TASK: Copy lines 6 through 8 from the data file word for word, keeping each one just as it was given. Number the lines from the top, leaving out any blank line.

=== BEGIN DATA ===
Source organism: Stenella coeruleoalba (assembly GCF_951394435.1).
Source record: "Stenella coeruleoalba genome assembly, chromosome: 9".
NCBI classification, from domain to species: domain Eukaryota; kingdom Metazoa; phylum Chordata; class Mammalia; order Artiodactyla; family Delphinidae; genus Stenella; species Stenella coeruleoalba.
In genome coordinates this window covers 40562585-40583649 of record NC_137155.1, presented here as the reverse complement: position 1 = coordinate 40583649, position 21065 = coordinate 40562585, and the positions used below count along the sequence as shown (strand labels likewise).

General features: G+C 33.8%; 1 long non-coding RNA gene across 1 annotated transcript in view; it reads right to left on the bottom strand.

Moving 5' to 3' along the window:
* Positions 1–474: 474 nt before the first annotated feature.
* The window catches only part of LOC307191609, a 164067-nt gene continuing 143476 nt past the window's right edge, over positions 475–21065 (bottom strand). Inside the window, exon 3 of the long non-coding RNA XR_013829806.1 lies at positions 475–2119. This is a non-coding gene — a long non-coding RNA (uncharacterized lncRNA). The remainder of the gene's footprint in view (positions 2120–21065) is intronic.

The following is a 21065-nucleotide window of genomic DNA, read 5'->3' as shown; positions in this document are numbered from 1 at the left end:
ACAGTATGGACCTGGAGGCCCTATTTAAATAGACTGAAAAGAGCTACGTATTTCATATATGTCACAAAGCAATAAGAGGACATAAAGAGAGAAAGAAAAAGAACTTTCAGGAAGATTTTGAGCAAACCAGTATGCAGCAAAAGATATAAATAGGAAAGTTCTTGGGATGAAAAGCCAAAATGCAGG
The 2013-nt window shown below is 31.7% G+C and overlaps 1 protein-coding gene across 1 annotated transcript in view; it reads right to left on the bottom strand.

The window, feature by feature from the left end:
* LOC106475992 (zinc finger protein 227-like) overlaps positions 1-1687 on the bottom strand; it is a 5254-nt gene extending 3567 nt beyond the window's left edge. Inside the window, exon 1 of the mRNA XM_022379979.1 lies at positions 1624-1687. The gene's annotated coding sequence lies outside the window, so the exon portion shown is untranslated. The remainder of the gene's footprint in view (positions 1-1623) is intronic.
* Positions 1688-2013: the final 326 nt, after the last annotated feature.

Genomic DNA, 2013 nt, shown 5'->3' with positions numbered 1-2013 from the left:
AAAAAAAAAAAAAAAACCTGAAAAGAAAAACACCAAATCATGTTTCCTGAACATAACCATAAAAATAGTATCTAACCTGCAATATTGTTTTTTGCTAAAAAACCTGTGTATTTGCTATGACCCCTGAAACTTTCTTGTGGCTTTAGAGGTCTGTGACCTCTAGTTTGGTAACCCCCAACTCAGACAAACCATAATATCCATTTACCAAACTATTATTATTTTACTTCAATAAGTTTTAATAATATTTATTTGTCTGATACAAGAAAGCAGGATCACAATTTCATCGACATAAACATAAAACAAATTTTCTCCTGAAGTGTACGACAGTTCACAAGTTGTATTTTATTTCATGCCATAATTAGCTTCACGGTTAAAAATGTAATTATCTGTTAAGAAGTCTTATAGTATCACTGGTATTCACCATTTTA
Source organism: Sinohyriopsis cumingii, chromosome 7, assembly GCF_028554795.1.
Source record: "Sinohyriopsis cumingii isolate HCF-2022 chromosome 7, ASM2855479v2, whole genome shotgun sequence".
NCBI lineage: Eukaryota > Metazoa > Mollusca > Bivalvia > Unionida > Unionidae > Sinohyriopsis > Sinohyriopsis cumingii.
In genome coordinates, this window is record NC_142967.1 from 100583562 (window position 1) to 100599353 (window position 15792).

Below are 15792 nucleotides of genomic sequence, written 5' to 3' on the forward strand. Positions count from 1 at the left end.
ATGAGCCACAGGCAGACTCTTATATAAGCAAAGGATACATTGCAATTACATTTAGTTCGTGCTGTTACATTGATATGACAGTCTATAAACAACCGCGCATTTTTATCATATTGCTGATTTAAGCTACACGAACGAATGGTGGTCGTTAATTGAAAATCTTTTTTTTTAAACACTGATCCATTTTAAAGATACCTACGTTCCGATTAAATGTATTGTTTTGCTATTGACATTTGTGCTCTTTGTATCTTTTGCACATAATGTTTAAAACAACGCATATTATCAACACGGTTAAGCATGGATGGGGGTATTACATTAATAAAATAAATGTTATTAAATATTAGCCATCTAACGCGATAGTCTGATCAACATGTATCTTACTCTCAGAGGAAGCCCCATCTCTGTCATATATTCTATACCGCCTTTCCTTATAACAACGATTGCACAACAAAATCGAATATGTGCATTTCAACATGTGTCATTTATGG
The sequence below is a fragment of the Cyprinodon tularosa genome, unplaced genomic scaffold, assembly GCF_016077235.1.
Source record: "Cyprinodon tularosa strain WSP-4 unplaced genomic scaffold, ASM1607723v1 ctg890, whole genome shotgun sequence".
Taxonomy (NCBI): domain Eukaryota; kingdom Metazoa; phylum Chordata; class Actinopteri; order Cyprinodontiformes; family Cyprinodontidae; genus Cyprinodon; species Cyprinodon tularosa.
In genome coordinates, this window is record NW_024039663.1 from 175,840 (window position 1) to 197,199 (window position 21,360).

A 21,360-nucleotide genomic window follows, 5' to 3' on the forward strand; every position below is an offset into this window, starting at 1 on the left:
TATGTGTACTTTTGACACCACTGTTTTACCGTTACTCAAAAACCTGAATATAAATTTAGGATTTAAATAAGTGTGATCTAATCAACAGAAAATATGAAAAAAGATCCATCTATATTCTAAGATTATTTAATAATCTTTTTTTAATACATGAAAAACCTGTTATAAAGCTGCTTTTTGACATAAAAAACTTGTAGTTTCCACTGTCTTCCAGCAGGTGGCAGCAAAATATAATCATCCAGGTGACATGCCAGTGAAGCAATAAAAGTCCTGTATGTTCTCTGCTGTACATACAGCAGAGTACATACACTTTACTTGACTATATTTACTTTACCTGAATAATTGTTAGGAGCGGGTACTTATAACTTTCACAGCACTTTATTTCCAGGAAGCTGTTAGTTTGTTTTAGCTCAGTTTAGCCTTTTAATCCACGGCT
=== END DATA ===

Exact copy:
Moving 5' to 3' along the window:
* Positions 1–474: 474 nt before the first annotated feature.
* The window catches only part of LOC307191609, a 164067-nt gene continuing 143476 nt past the window's right edge, over positions 475–21065 (bottom strand). Inside the window, exon 3 of the long non-coding RNA XR_013829806.1 lies at positions 475–2119. This is a non-coding gene — a long non-coding RNA (uncharacterized lncRNA). The remainder of the gene's footprint in view (positions 2120–21065) is intronic.